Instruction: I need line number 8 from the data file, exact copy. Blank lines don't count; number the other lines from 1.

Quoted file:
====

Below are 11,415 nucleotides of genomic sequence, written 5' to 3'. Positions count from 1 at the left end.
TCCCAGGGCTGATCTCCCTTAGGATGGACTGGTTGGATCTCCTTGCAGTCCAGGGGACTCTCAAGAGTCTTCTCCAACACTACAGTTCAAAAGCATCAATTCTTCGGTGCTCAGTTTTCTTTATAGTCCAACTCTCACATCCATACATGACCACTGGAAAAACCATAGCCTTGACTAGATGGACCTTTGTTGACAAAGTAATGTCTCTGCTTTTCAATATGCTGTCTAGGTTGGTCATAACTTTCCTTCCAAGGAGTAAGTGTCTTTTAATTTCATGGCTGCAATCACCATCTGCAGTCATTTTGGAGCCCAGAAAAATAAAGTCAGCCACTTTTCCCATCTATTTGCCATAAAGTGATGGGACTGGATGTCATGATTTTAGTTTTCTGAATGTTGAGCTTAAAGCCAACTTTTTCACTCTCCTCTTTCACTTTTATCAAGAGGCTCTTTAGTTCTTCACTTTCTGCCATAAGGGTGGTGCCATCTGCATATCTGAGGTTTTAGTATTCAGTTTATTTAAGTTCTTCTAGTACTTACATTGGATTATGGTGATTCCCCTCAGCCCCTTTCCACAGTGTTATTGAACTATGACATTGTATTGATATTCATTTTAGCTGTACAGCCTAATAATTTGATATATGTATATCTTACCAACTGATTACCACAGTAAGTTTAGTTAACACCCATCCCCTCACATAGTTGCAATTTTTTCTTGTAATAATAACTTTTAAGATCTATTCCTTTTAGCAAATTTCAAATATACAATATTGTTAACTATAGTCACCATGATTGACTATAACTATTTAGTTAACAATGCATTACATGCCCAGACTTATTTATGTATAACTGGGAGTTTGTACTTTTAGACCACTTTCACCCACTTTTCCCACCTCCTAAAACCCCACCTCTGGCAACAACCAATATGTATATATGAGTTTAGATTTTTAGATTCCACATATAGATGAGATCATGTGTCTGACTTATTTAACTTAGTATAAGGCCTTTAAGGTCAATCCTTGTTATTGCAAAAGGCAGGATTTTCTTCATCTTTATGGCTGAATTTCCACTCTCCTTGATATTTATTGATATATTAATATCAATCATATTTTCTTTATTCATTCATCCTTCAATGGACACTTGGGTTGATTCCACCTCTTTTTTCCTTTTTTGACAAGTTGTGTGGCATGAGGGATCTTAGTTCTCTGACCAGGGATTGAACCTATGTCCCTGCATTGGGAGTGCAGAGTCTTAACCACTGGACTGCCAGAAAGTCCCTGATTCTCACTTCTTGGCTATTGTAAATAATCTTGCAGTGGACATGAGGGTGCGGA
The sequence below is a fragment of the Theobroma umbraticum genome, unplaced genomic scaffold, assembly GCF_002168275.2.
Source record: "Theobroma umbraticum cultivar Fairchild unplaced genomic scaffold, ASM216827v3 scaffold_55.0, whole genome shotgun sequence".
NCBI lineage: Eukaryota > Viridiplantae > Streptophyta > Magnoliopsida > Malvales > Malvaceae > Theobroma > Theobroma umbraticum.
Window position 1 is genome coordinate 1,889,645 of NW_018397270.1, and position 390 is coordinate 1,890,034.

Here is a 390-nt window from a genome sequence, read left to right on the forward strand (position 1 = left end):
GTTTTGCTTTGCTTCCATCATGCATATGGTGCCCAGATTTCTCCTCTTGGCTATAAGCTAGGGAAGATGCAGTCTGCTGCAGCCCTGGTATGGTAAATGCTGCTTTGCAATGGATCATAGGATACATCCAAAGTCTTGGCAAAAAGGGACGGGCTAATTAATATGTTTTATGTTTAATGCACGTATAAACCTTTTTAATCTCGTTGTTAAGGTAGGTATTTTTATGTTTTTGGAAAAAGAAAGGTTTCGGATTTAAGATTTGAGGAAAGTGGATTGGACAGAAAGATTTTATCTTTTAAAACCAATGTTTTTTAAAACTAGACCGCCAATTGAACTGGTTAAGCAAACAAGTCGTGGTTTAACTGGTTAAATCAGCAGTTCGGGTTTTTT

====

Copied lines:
GTTTTGCTTTGCTTCCATCATGCATATGGTGCCCAGATTTCTCCTCTTGGCTATAAGCTAGGGAAGATGCAGTCTGCTGCAGCCCTGGTATGGTAAATGCTGCTTTGCAATGGATCATAGGATACATCCAAAGTCTTGGCAAAAAGGGACGGGCTAATTAATATGTTTTATGTTTAATGCACGTATAAACCTTTTTAATCTCGTTGTTAAGGTAGGTATTTTTATGTTTTTGGAAAAAGAAAGGTTTCGGATTTAAGATTTGAGGAAAGTGGATTGGACAGAAAGATTTTATCTTTTAAAACCAATGTTTTTTAAAACTAGACCGCCAATTGAACTGGTTAAGCAAACAAGTCGTGGTTTAACTGGTTAAATCAGCAGTTCGGGTTTTTT